During my career as a perioperative educator, my passion has been to promote the specialty as a career path for both RNs and ENs. Long gone are the days when all student nurses (like myself) gained clinical experience in the operating theatre, where the seeds of a career in perioperative nursing were sown for me and many of my contemporaries. The reduction in the number of undergraduate nurses being exposed to perioperative nursing means that the pool of future perioperative nurses is also reduced. Many operating theatres are crying out for nursing staff, both RNs and ENs and I know, from talking to colleagues in the tertiary sector, that there are many undergraduates interested in the specialty and a clinical placement in the operating theatre. Unfortunately such interest is often not translated into action with many operating theatres being reluctant to open their doors to potentially the next generation of perioperative nurses. Why? Well, I have heard many reasons – ‘students are too much trouble’; ’we are too busy to spare the time to teach’; ‘don’t have an educator’; ‘we only do lumps and bumps’ etc, etc.

Whilst there may be legitimacy in some of these comments, I feel that operating theatres who are short of staff are really missing the opportunity to ‘grow your own’. Yes, visiting undergraduates can add to an already busy workload, but going the extra mile by allowing a them to follow a patient through surgery or providing a short rotation to the operating theatre, can pay dividends for the future. It does not matter that minor or less complex surgery is performed, the undergraduate does not care, they are fascinated by anything and everything. Whilst a CNC at Randwick Campus Operating Suite (RCOS) I assisted in facilitating a twelve month program for new graduates, the majority of whom stayed on staff following completion. They have become valuable team members and many of them are now senior staff within the RCOS.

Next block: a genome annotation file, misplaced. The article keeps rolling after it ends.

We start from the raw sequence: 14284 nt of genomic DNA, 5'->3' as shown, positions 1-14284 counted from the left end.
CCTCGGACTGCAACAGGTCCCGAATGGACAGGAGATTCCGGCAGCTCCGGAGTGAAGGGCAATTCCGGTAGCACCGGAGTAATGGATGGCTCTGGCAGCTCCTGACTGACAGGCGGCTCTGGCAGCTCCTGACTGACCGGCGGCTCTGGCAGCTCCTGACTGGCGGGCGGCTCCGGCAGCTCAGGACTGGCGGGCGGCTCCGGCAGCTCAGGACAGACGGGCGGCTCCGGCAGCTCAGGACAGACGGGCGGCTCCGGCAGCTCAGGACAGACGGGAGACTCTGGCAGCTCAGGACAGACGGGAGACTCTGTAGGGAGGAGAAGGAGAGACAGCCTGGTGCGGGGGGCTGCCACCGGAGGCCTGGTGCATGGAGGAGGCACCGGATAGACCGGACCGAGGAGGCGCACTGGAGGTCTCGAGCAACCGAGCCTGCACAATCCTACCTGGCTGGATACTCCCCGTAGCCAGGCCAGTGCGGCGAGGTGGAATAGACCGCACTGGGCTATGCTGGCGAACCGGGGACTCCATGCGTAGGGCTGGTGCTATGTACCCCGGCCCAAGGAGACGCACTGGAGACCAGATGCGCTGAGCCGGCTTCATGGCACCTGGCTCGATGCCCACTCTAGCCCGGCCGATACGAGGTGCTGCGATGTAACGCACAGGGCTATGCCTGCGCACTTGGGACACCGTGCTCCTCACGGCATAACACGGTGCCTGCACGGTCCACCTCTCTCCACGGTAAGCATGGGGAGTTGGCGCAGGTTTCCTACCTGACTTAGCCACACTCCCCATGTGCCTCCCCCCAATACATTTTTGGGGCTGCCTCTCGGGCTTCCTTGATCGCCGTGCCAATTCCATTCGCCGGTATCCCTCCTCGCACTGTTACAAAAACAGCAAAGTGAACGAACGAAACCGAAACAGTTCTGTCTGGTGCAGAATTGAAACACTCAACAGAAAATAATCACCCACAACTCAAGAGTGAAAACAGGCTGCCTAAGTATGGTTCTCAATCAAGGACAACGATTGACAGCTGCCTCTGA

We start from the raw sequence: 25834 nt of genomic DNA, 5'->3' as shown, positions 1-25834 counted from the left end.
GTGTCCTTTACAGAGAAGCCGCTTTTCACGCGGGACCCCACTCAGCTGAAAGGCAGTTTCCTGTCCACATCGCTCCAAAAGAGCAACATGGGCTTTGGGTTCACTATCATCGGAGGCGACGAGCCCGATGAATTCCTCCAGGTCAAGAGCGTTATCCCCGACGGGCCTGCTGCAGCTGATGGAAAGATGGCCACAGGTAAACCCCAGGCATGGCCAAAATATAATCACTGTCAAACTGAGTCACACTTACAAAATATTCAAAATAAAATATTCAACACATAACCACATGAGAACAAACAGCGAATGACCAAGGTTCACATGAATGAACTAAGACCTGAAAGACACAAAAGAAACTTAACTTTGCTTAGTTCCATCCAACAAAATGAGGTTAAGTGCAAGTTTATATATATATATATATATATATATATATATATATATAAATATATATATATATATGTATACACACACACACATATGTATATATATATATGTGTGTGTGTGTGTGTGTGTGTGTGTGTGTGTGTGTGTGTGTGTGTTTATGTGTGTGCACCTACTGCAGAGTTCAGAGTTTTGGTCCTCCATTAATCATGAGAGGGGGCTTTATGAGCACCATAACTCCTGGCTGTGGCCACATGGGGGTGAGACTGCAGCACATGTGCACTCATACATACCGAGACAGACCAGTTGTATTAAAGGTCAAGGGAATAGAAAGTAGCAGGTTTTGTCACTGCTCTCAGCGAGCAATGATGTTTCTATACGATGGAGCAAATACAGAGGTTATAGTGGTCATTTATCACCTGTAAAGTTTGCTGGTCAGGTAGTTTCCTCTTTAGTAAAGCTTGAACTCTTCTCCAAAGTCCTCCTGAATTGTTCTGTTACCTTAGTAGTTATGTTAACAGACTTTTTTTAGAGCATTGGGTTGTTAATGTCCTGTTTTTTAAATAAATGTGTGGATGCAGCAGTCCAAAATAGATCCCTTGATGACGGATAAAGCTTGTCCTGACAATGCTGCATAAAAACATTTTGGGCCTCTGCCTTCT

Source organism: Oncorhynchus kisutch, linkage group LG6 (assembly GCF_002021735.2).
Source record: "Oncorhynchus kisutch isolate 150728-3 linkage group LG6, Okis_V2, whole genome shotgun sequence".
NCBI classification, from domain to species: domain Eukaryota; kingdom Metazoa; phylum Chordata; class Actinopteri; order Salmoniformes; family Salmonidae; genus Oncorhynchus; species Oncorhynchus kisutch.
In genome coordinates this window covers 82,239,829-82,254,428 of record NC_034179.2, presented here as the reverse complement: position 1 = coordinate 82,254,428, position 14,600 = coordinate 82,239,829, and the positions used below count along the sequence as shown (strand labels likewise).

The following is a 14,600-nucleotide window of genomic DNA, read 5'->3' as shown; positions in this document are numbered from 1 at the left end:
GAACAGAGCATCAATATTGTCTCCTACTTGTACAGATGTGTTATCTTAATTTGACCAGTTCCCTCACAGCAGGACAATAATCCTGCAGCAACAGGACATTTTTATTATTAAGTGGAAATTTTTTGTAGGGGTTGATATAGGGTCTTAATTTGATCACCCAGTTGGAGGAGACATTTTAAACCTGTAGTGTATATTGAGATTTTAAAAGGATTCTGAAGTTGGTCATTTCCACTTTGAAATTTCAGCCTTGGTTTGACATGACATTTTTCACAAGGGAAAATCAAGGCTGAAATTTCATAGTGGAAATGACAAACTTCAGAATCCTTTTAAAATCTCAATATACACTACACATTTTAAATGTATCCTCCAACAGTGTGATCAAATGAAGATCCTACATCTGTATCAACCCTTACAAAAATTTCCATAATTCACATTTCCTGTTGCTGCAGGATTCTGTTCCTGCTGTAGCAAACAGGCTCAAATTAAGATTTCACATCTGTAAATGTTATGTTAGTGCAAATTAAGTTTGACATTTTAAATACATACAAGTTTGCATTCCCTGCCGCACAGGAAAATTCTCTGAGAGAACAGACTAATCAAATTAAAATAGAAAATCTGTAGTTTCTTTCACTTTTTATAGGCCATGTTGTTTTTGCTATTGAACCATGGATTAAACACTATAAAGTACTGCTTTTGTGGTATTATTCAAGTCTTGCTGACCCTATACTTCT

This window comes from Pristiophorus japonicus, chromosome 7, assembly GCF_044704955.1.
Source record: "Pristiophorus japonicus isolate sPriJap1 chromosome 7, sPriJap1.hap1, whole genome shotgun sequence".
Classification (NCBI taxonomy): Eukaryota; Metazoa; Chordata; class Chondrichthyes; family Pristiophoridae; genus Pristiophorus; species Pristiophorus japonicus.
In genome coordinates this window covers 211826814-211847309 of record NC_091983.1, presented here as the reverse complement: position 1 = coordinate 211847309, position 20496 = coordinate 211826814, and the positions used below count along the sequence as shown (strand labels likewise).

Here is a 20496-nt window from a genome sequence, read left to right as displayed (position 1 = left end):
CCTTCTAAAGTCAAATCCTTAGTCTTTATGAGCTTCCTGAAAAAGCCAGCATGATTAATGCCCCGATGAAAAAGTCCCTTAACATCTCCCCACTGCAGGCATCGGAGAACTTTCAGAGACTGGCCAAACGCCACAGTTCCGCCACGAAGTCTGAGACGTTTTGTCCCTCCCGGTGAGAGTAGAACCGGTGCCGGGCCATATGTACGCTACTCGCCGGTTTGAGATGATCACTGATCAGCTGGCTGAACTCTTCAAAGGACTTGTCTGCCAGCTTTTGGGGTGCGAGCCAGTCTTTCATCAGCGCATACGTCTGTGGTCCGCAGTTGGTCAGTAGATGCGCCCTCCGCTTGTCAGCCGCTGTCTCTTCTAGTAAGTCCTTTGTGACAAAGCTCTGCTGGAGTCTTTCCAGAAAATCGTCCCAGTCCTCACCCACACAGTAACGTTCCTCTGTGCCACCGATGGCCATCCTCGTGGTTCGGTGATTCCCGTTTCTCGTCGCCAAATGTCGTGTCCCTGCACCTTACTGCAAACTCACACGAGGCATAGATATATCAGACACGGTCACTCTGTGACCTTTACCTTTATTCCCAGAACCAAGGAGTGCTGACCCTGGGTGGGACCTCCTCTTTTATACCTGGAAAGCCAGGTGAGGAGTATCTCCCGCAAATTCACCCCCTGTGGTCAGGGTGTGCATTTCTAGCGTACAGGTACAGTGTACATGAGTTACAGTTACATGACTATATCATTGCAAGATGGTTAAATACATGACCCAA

So at the start of 2017, I have a challenge for those of you seeking staff. Consider ways in which you can ‘grow your own’.

Here are some ideas to get you started: